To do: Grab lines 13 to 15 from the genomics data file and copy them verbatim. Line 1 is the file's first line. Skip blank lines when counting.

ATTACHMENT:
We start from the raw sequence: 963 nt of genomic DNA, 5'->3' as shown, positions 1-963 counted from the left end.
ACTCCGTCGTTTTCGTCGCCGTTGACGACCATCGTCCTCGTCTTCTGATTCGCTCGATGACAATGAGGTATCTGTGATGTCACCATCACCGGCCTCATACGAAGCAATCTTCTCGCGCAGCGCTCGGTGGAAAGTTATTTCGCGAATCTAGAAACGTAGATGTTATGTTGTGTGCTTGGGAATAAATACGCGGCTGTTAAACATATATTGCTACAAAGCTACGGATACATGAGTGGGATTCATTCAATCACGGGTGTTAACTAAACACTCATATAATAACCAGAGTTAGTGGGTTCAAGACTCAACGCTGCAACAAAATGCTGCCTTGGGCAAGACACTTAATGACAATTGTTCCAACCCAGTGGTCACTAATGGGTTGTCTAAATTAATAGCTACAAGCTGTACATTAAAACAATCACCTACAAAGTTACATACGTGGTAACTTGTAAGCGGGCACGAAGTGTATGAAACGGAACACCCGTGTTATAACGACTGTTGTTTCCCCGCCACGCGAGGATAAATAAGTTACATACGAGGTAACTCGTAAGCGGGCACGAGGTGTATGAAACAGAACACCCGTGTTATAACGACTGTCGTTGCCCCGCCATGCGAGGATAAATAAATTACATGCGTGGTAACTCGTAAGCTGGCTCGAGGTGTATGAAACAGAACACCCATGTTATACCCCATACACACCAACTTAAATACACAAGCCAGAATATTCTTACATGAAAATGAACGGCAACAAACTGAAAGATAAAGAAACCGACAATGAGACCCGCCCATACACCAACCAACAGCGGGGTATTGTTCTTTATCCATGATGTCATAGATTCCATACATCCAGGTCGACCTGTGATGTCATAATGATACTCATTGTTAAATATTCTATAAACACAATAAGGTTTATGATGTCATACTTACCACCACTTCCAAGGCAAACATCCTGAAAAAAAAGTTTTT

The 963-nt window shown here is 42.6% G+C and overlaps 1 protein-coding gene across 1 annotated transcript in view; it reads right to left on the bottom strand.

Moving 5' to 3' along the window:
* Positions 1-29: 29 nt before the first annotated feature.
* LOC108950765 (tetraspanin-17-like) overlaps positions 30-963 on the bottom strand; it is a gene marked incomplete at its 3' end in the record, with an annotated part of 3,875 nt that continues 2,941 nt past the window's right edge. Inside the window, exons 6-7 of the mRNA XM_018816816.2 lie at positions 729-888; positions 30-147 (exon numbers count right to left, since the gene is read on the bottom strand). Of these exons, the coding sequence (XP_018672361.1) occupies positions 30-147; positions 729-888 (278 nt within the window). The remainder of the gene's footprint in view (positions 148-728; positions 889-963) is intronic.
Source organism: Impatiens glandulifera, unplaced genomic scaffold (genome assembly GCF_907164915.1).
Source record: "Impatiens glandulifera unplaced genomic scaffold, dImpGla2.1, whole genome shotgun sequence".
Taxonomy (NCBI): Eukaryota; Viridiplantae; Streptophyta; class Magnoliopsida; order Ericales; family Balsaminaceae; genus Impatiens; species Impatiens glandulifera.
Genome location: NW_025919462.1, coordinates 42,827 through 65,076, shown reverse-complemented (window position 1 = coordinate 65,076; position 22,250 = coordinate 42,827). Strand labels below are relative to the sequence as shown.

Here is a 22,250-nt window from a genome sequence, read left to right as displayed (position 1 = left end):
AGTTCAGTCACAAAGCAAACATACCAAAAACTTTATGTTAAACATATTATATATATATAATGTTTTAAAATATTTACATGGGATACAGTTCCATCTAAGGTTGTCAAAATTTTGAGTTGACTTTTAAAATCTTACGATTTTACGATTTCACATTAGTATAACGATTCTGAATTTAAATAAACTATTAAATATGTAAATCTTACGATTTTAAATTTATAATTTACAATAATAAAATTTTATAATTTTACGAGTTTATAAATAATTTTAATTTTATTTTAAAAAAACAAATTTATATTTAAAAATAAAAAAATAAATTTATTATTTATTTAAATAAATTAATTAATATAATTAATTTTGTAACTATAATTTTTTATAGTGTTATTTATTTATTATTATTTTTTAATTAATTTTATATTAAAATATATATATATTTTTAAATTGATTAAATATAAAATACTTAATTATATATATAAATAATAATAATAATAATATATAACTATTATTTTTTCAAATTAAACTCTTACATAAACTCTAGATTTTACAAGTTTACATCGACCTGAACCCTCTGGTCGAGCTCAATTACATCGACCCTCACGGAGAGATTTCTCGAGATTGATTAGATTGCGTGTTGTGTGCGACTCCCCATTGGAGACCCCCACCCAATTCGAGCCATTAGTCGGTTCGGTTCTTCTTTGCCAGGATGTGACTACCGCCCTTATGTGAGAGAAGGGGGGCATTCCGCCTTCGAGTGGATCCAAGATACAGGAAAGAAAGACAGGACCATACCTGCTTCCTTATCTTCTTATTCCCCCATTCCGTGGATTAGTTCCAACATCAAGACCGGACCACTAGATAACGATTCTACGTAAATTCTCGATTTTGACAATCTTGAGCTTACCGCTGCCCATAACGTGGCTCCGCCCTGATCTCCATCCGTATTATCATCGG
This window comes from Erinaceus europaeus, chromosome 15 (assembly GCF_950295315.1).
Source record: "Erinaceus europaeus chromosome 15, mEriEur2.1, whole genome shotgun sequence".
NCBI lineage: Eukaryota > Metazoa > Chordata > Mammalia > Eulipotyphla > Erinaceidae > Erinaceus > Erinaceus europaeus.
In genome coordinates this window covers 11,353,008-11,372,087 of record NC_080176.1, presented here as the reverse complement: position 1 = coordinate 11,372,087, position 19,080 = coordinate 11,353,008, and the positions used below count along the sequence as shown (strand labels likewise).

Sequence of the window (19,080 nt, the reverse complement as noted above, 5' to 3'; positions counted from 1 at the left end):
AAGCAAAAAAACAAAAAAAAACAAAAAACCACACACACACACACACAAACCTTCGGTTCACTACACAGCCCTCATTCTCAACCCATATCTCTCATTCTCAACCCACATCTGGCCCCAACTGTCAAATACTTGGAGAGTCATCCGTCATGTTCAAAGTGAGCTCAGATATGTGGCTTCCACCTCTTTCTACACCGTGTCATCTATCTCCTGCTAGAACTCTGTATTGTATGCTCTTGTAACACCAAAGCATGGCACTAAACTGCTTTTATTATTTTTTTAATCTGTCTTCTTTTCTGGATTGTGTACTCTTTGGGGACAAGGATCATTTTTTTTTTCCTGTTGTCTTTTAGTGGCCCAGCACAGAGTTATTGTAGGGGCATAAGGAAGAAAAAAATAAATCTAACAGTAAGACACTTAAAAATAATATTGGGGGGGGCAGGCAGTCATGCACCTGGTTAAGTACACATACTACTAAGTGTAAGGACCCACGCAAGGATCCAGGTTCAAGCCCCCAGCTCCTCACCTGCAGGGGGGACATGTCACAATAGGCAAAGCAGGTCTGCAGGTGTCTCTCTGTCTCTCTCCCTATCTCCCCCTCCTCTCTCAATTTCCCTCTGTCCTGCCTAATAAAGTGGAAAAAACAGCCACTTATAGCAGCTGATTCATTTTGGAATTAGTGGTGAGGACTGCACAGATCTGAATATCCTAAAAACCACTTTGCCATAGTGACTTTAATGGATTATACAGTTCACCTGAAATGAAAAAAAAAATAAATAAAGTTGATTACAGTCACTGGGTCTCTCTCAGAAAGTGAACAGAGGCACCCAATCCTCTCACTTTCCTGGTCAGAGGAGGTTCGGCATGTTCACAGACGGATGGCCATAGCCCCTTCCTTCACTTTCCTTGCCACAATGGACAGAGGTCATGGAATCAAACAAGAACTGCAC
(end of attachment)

This window comes from Erinaceus europaeus, chromosome 15 (assembly GCF_950295315.1).
Source record: "Erinaceus europaeus chromosome 15, mEriEur2.1, whole genome shotgun sequence".
NCBI lineage: Eukaryota > Metazoa > Chordata > Mammalia > Eulipotyphla > Erinaceidae > Erinaceus > Erinaceus europaeus.